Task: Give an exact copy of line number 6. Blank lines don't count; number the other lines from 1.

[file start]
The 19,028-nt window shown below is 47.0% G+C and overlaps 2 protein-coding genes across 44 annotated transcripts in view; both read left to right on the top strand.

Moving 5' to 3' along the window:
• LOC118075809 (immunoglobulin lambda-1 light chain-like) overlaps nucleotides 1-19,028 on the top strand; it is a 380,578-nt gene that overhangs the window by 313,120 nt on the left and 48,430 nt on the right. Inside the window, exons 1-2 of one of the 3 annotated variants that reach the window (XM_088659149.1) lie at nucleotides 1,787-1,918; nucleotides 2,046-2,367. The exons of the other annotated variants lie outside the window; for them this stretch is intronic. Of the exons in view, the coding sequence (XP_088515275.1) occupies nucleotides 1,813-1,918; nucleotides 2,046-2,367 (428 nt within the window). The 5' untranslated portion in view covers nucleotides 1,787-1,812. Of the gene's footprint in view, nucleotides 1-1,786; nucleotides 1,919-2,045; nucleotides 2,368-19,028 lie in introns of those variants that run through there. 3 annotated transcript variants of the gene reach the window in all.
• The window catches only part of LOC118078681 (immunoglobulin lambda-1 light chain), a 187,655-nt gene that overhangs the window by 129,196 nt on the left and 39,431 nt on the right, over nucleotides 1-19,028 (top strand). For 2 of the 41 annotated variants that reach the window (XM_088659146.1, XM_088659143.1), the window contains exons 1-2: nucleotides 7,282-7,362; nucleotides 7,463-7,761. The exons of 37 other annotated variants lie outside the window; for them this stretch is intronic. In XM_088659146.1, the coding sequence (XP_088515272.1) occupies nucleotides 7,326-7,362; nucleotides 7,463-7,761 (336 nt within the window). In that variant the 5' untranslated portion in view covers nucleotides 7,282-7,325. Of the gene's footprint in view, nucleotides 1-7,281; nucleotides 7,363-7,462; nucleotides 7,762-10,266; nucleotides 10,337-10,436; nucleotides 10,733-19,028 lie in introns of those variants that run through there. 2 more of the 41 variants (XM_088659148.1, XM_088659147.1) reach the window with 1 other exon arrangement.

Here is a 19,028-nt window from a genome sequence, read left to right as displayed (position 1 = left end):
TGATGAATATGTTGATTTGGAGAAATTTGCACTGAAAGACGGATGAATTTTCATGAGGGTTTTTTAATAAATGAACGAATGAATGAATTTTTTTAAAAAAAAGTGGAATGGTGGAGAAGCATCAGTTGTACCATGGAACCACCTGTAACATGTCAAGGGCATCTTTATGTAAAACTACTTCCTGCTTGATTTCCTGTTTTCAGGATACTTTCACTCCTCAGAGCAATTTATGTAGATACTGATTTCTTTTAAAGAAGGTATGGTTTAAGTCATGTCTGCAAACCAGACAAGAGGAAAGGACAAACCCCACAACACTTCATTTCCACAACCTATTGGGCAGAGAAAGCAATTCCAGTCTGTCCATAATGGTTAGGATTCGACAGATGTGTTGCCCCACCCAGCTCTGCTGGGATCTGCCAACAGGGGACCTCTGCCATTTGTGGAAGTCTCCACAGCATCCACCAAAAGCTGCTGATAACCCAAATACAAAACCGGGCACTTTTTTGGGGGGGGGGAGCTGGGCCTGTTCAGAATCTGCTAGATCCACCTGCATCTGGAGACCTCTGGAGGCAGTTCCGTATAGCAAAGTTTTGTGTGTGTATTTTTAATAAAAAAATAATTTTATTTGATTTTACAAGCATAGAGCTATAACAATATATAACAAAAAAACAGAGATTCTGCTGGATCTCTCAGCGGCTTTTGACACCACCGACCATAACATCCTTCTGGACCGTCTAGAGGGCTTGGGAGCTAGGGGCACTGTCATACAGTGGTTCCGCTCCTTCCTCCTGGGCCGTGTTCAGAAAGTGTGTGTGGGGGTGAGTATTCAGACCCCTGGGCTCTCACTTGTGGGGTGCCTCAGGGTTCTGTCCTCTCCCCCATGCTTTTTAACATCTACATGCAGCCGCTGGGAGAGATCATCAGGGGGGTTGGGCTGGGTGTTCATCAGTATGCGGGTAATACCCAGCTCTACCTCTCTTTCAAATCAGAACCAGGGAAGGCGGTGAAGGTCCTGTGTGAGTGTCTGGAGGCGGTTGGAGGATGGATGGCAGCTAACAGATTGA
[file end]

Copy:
TGATGAATATGTTGATTTGGAGAAATTTGCACTGAAAGACGGATGAATTTTCATGAGGGTTTTTTAATAAATGAACGAATGAATGAATTTTTTTAAAAAAAAGTGGAATGGTGGAGAAGCATCAGTTGTACCATGGAACCACCTGTAACATGTCAAGGGCATCTTTATGTAAAACTACTTCCTGCTTGATTTCCTGTTTTCAGGATACTTTCACTCCTCAGAGCAATTTATGTAGATACTGATTTCTTTTAAAGAAGGTATGGTTTAAGTCATGTCTGCAAACCAGACAAGAGGAAAGGACAAACCCCACAACACTTCATTTCCACAACCTATTGGGCAGAGAAAGCAATTCCAGTCTGTCCATAATGGTTAGGATTCGACAGATGTGTTGCCCCACCCAGCTCTGCTGGGATCTGCCAACAGGGGACCTCTGCCATTTGTGGAAGTCTCCACAGCATCCACCAAAAGCTGCTGATAACCCAAATACAAAACCGGGCACTTTTTTGGGGGGGGGGAGCTGGGCCTGTTCAGAATCTGCTAGATCCACCTGCATCTGGAGACCTCTGGAGGCAGTTCCGTATAGCAAAGTTTTGTGTGTGTATTTTTAATAAAAAAATAATTTTATTTGATTTTACAAGCATAGAGCTATAACAATATATAACAAAAAAACAGAGATTCTGCTGGATCTCTCAGCGGCTTTTGACACCACCGACCATAACATCCTTCTGGACCGTCTAGAGGGCTTGGGAGCTAGGGGCACTGTCATACAGTGGTTCCGCTCCTTCCTCCTGGGCCGTGTTCAGAAAGTGTGTGTGGGGGTGAGTATTCAGACCCCTGGGCTCTCACTTGTGGGGTGCCTCAGGGTTCTGTCCTCTCCCCCATGCTTTTTAACATCTACATGCAGCCGCTGGGAGAGATCATCAGGGGGGTTGGGCTGGGTGTTCATCAGTATGCGGGTAATACCCAGCTCTACCTCTCTTTCAAATCAGAACCAGGGAAGGCGGTGAAGGTCCTGTGTGAGTGTCTGGAGGCGGTTGGAGGATGGATGGCAGCTAACAGATTGA